I think when you look forward, our core capability will be software, (but) you'll probably think of us more as a devices-and-services company. Which is a little different. Software powers devices and software powers these cloud services, but it's a different form of delivery....
Doesn't mean we have to make every device. I don't want you to leap to that conclusion. We'll have partners who make devices with our software in it and our services built in. ... We're going to be a leader at that.


Source: Ballmer trumpets Microsoft's 'epic year'


#2 Guest_LiquidCrystalMeth_*

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Posted 16 September 2012 - 06:29

Soft questions, where was the one that said "Hey Steve, theres been a lot of opposition to the Modern interface? How do you answer the critics, and whens the service pack to turn it off coming?"

#3 Wyn6

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Posted 16 September 2012 - 07:14

Soft questions, where was the one that said "Hey Steve, there's been a lot of praise for the Modern interface. How do you answer the proponents, and when's the service pack to push us even further into a new era of computing coming?"


There. Now, we have a little from column A and a little from column B. ;)

#4 TheGreek

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Posted 16 September 2012 - 07:38

nice read! thanks

#5 Boz

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Posted 16 September 2012 - 09:38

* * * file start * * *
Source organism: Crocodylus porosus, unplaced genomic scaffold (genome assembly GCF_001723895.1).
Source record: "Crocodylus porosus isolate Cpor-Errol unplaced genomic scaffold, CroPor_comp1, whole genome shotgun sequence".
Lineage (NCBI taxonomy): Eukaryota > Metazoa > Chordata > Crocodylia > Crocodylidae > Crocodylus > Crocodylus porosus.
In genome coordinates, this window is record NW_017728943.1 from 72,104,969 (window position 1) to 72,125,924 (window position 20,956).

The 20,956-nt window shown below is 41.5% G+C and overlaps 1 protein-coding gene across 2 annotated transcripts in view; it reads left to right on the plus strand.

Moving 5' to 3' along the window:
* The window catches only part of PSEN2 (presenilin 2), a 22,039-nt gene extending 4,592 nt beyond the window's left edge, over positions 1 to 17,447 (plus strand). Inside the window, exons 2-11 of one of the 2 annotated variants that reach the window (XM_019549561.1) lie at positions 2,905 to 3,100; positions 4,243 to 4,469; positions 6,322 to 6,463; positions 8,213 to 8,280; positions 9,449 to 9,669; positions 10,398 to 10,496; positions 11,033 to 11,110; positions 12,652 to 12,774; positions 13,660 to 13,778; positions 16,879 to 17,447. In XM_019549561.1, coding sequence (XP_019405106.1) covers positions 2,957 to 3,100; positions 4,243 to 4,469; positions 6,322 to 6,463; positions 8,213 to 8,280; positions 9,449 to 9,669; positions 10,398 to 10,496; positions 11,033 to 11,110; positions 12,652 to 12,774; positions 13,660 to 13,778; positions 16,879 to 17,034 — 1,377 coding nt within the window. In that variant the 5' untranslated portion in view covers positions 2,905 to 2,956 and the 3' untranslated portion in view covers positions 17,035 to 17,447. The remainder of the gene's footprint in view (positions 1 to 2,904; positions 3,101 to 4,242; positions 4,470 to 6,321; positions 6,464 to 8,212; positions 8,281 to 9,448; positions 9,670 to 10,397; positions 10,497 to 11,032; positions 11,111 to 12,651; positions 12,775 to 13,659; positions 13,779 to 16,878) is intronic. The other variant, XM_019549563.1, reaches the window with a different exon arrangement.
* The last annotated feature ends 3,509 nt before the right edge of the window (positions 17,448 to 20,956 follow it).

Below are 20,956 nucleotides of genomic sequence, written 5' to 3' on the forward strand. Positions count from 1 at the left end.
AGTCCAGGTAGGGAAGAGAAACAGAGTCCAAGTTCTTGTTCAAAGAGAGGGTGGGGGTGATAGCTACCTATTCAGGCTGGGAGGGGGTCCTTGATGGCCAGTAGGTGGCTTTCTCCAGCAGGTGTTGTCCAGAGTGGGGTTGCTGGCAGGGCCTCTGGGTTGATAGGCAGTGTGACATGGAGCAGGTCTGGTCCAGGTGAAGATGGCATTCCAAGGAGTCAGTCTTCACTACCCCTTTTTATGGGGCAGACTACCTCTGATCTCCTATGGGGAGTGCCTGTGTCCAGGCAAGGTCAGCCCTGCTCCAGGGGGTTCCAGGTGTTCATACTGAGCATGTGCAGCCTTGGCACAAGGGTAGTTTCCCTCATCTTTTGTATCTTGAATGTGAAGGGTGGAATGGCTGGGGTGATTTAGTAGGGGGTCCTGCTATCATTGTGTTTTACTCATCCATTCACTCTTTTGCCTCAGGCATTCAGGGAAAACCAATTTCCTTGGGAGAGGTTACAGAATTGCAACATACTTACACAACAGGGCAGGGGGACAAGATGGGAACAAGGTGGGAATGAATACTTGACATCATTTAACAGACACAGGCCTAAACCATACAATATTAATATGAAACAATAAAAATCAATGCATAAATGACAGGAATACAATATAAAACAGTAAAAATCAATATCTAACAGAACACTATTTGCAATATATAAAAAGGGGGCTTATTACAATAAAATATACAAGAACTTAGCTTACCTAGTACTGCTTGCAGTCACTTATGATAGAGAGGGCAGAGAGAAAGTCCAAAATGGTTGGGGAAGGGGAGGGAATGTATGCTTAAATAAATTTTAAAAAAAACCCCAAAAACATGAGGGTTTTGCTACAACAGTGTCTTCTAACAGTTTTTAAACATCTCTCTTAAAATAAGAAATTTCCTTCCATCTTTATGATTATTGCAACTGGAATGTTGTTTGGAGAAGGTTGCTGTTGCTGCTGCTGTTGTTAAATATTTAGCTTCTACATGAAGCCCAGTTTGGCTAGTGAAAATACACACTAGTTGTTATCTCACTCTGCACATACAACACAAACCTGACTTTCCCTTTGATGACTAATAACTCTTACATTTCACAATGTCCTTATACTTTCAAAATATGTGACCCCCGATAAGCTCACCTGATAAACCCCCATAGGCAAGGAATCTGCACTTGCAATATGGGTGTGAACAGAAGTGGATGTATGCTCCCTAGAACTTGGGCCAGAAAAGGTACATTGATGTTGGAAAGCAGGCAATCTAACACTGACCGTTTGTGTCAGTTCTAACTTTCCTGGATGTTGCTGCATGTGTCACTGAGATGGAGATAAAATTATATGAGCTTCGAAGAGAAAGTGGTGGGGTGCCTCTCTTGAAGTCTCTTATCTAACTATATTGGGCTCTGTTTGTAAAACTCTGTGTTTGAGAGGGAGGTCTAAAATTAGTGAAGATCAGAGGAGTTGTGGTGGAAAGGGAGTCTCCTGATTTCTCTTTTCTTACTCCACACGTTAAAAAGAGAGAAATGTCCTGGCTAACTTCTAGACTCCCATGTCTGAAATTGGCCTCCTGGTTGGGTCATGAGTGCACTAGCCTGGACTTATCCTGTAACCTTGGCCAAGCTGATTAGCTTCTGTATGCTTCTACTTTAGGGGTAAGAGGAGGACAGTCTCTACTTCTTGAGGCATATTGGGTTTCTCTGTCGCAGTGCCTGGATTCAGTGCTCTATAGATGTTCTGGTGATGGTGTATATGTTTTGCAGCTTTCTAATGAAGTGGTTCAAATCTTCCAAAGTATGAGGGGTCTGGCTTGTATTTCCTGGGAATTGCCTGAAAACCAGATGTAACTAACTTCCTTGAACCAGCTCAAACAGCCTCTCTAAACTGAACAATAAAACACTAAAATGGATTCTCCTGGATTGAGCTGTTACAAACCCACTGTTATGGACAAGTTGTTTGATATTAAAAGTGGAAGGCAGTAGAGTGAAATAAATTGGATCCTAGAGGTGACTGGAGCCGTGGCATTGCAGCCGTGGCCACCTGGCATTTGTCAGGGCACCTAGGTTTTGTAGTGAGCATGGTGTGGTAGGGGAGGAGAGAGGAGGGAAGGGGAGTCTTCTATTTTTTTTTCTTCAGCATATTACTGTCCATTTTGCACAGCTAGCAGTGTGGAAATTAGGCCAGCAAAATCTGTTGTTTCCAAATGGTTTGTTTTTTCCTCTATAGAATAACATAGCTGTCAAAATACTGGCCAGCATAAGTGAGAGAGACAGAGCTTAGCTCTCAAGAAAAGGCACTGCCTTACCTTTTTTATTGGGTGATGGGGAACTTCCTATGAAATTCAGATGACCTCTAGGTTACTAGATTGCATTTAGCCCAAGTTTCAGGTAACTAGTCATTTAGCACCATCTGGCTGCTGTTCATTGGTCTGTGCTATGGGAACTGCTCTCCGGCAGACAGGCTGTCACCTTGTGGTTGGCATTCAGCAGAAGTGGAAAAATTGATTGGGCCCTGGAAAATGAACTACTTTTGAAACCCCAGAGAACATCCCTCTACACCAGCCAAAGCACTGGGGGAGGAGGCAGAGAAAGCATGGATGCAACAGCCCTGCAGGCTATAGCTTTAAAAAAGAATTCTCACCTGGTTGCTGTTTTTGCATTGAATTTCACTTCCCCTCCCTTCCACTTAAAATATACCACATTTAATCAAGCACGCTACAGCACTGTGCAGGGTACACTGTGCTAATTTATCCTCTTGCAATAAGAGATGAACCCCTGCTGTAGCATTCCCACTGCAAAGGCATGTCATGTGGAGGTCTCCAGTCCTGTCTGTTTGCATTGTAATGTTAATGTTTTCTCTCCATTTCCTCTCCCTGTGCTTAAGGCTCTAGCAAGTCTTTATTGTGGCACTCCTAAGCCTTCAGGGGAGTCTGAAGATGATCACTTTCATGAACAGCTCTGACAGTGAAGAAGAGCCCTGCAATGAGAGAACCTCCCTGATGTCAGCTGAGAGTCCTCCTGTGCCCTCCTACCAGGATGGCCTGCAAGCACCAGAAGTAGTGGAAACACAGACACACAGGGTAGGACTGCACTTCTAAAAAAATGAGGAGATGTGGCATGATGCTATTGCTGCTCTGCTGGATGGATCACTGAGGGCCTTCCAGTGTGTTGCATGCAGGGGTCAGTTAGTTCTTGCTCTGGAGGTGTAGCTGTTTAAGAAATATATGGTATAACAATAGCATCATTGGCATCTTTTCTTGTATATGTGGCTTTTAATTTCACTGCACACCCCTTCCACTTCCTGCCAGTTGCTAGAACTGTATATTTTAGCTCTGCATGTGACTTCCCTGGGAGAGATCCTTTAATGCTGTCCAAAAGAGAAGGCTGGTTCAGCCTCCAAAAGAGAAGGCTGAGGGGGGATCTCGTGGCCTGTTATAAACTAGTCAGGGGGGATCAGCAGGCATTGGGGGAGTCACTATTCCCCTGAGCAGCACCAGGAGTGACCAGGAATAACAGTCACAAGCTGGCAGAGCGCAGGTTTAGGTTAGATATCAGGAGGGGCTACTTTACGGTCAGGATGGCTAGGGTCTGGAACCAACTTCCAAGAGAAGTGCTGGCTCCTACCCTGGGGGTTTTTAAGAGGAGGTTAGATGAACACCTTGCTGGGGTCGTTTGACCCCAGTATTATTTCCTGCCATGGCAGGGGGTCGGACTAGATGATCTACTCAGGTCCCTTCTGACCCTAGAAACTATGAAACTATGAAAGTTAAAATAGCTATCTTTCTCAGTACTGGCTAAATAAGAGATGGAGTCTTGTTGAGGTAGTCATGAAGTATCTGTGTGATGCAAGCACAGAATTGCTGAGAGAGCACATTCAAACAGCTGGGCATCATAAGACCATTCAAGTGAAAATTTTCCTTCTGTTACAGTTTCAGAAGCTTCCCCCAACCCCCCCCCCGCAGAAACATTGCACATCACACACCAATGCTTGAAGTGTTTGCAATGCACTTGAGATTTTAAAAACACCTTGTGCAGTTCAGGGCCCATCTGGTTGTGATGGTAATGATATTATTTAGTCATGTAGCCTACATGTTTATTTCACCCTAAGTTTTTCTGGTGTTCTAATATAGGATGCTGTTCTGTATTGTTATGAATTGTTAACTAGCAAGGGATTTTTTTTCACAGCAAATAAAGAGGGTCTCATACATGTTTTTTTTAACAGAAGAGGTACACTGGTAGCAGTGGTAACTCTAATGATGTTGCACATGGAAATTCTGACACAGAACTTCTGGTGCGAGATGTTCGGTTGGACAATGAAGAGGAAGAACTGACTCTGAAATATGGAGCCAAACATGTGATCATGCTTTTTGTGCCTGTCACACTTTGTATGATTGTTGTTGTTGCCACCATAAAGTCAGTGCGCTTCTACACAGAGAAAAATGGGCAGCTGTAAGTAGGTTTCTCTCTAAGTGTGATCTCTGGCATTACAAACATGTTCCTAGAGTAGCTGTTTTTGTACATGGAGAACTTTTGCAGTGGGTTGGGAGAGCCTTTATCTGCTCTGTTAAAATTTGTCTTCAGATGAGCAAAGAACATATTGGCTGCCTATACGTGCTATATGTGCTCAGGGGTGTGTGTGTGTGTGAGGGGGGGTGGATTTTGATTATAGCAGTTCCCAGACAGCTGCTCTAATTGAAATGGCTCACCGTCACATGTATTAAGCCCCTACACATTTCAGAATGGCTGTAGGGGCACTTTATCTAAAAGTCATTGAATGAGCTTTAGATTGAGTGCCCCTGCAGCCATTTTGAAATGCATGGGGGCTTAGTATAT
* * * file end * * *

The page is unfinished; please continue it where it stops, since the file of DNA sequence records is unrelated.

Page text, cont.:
This man is going to be the end of Microsoft.. just watch. He is a total ape who doesn't have 3 brain cells and even less of a vision and it's so ironic that he says "it's not about yelling".. rich, coming from a guy who spent most of his life yelling, screaming, jumping and throwing chairs like an idiot.

#6 remixedcat

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Posted 16 September 2012 - 12:25



#7 Vice

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Posted 16 September 2012 - 14:48

I'm surprised that he said Windows 8 is as big as Windows 95 in what it will result in for the company and computing because that is just completely false and if he truly believes that his a bigger idiot than I ever thought possible.

Windows 8 in public opinion is going to be another Vista and they will be quick to reiterate on it with Windows 9 fixing many of the complaints like they did with Windows 7.

#8 Dot Matrix

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Posted 16 September 2012 - 15:00

Windows 8 in public opinion is going to be another Vista and they will be quick to reiterate on it with Windows 9 fixing many of the complaints like they did with Windows 7.


Once you get past the idiot fanboys on YouTube, public opinion levels off. Windows 8 is a change, but you can't let people's fear of change interfere with moving the platform forward.

#9 remixedcat

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Posted 16 September 2012 - 15:04

I don't see what all the extreme hate was for metro, however I don't see how people are so crazy about using it on a desktop PC. It's kinda neat for the first couple hours, however I think it was clearly meant to be loved on a tablet. That's my final conclusion at a more final stage in the OS's development. (I have tried the DP and CP windows 8 and this is the first time testing server 2012)